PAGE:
Wednesday 26 July 2017
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Protocols needed to investigate global corporate fraud epidemic

Acting quickly is vital in fraud investigations in order to ensure evidence is preserved and data is not modified or deleted

Given that corporate fraud is a global epidemic, there is a need to establish protocols for fraud investigations, attendees at a recent Iberian Lawyer event in Madrid heard.
Participants at the event – which was held in partnership with KPMG Forensic – highlighted the fact that corporate fraud is causing significant damage to companies’ reputations, harming competition and causing companies to incur significant losses.
Attendees heard that forensic investigation allows for the gathering of information that enables the circumstances in which the fraud took place to be reconstructed via the use of techniques such as the review of digital evidence, which was described as a particularly useful tool in such investigations.
However, participants were told that there is a need to establish protocols for such investigations, given employees’ use of electronic devices to carry out their work duties. Such protocols will vary for different countries due to differences in applicable laws and regulations. Attendees also heard that one of the most important considerations in such investigations is the need to act rapidly to ensure that evidence is preserved, to avoid modification or deletion of data.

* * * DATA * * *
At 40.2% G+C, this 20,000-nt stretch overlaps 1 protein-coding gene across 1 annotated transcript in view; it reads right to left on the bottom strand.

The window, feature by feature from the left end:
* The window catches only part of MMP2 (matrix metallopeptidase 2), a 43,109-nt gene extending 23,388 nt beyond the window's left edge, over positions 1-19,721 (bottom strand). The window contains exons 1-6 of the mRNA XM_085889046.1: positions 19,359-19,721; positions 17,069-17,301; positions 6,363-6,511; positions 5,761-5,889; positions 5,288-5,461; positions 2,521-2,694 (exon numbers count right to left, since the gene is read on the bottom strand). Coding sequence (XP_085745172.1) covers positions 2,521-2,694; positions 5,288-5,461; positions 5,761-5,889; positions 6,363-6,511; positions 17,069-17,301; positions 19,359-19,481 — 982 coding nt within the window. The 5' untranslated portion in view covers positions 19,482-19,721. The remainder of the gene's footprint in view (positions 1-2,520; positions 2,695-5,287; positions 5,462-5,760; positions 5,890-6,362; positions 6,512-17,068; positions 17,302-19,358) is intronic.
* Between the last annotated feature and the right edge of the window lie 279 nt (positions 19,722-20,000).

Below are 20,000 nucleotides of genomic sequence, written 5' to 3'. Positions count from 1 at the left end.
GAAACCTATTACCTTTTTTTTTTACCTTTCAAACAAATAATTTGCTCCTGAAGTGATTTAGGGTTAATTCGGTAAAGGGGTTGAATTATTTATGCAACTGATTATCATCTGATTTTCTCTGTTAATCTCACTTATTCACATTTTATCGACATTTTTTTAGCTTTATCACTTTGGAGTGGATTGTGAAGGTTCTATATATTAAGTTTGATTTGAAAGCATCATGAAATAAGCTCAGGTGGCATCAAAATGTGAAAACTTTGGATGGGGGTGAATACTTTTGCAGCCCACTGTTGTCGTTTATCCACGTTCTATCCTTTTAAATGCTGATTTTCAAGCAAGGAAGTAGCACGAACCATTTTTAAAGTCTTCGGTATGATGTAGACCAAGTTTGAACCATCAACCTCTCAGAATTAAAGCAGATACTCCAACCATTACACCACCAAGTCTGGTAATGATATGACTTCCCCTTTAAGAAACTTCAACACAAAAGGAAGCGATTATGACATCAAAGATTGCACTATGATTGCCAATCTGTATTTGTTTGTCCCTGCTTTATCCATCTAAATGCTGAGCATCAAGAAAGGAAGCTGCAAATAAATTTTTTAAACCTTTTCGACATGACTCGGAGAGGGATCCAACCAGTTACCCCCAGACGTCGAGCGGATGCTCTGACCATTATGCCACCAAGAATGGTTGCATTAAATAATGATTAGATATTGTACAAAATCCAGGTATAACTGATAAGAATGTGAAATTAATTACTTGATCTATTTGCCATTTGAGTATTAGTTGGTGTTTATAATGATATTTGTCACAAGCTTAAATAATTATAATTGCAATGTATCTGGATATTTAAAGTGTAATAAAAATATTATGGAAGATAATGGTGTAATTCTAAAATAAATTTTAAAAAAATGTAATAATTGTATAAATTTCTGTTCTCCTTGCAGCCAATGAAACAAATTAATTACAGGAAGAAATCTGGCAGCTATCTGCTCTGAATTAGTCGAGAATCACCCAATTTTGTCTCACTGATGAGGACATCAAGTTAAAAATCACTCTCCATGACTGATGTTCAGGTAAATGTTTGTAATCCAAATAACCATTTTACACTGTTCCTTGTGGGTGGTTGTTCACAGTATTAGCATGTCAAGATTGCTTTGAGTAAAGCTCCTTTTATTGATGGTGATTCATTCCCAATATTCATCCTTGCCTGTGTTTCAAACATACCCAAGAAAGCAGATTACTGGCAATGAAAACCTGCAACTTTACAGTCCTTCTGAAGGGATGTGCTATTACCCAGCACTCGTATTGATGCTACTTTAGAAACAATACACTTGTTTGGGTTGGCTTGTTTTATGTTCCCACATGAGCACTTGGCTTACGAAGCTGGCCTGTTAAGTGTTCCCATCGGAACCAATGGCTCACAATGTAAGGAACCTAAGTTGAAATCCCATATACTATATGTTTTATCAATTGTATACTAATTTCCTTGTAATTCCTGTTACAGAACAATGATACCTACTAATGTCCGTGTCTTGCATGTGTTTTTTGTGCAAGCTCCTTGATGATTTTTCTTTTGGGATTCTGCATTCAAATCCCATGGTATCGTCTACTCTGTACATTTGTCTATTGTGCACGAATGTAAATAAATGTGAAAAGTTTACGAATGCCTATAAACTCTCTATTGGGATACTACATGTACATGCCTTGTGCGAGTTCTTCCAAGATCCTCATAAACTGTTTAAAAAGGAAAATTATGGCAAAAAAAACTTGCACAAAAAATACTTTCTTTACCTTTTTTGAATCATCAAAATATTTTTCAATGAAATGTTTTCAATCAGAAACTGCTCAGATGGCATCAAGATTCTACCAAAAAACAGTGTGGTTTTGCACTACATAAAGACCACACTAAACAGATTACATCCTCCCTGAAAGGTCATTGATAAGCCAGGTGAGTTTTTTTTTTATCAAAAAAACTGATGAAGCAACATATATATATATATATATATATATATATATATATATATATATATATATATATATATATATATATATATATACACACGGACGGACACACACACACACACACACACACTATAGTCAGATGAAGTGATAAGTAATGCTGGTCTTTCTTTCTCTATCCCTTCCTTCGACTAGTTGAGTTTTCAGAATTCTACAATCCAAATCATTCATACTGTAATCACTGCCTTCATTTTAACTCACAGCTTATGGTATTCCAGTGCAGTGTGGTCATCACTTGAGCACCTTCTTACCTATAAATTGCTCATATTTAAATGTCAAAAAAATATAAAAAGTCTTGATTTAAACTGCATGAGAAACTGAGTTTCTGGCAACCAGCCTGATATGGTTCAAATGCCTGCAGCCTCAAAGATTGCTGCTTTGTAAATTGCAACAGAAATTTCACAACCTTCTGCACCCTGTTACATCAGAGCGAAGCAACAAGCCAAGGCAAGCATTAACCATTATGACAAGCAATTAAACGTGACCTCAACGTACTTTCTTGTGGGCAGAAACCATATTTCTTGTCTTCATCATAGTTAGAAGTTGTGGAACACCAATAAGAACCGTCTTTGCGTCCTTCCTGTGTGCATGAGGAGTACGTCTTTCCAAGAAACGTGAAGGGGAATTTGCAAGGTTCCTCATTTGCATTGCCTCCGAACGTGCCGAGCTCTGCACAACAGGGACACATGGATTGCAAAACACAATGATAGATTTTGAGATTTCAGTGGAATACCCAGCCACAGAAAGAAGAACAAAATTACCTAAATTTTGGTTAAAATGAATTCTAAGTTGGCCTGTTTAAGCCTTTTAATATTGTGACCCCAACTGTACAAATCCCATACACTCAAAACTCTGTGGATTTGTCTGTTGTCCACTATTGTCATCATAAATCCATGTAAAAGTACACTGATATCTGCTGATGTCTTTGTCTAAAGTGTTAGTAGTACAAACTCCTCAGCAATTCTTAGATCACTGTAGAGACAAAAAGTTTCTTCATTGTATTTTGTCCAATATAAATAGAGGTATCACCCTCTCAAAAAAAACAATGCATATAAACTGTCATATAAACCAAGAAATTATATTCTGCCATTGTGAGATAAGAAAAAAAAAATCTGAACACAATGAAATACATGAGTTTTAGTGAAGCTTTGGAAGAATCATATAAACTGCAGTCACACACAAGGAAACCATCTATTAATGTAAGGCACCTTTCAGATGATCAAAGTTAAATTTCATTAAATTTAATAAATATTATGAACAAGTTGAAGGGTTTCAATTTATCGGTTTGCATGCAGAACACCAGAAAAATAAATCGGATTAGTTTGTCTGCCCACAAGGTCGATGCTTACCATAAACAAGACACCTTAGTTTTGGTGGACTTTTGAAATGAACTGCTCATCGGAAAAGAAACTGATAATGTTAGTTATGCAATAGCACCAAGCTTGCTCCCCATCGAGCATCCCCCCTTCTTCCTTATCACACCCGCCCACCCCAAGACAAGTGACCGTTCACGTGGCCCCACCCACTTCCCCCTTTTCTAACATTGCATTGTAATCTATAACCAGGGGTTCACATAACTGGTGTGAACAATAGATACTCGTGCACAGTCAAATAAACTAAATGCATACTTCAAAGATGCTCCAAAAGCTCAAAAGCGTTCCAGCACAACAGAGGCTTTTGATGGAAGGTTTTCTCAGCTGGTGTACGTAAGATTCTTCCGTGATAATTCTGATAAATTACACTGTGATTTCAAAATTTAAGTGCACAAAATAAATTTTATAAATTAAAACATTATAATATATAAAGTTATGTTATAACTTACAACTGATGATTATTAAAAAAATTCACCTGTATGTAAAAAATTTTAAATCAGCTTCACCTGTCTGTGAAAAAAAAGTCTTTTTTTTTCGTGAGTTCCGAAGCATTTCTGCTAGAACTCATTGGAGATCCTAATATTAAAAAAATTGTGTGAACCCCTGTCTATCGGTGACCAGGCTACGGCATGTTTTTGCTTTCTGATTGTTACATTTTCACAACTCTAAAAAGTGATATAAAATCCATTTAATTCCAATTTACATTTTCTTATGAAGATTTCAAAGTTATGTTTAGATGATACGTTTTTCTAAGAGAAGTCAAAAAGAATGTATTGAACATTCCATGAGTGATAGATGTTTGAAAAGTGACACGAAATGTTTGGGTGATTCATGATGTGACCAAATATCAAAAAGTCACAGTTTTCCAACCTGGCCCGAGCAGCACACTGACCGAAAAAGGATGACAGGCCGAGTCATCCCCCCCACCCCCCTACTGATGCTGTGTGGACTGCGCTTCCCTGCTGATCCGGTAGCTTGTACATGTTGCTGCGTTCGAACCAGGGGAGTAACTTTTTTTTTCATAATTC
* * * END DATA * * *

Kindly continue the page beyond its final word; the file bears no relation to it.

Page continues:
It is also important that, once such information has been processed, an environment is created in which legal advisers and compliance personnel can access that digital information and provide feedback to the investigation. However, it was argued that the Spanish regulatory requirements regulating the acquisition of evidence need to be clearer. There is a view that there are a lot of doubts regarding what measures need to be adopted to facilitate the use of evidence in investigations. In addition, there are also questions about what measures need to be in place when court authorisation is necessary, for example to access emails, as this can have a significant impact on companies’ internal investigations. Panellists agreed that there is a lack of legal certainty in relation to these issues.

‘Ticking bombs’
Companies are interested in defending themselves in such situations and therefore want to ensure disciplinary measures and a compliance programme are in place. The risks of corruption can be mitigated but cannot be eliminated completely – risk assessment will be improved significantly if there is a general vision and an effective plan, but it must be widely accepted within the company.
Attendees were told that risk analysis must be proportional and continuous, although this is not always easy, particularly when it involves foreign jurisdictions. Due diligence should also be conducted to detect “ticking bombs” and therefore mitigate risk. Companies are highly motivated to carry out due diligence and adopt compliance programmes because, failing to do so, can jeopardise investment as well as transactions. Event participants also highlighted the fact that the adoption of channels for filing complaints is still not part of the business culture in Spain – creating such channels for anonymous complaints, which guarantee complainants will not have to endure repercussions – is key.

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